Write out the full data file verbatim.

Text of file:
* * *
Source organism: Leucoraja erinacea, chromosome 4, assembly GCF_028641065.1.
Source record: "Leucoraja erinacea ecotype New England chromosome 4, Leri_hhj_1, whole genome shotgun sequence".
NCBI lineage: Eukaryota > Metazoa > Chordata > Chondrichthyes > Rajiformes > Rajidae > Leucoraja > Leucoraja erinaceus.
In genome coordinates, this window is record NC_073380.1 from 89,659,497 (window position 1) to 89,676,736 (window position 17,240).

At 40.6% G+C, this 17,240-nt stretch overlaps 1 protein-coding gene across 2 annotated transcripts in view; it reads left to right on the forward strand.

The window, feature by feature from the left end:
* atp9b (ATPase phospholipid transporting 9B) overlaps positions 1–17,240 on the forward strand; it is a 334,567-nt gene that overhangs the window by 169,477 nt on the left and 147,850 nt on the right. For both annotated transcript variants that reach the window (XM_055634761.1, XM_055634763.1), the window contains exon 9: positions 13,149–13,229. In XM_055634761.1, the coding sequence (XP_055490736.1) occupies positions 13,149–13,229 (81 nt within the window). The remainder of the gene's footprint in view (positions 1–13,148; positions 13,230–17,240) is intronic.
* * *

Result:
Source organism: Leucoraja erinacea, chromosome 4, assembly GCF_028641065.1.
Source record: "Leucoraja erinacea ecotype New England chromosome 4, Leri_hhj_1, whole genome shotgun sequence".
NCBI lineage: Eukaryota > Metazoa > Chordata > Chondrichthyes > Rajiformes > Rajidae > Leucoraja > Leucoraja erinaceus.
In genome coordinates, this window is record NC_073380.1 from 89,659,497 (window position 1) to 89,676,736 (window position 17,240).

At 40.6% G+C, this 17,240-nt stretch overlaps 1 protein-coding gene across 2 annotated transcripts in view; it reads left to right on the forward strand.

The window, feature by feature from the left end:
* atp9b (ATPase phospholipid transporting 9B) overlaps positions 1–17,240 on the forward strand; it is a 334,567-nt gene that overhangs the window by 169,477 nt on the left and 147,850 nt on the right. For both annotated transcript variants that reach the window (XM_055634761.1, XM_055634763.1), the window contains exon 9: positions 13,149–13,229. In XM_055634761.1, the coding sequence (XP_055490736.1) occupies positions 13,149–13,229 (81 nt within the window). The remainder of the gene's footprint in view (positions 1–13,148; positions 13,230–17,240) is intronic.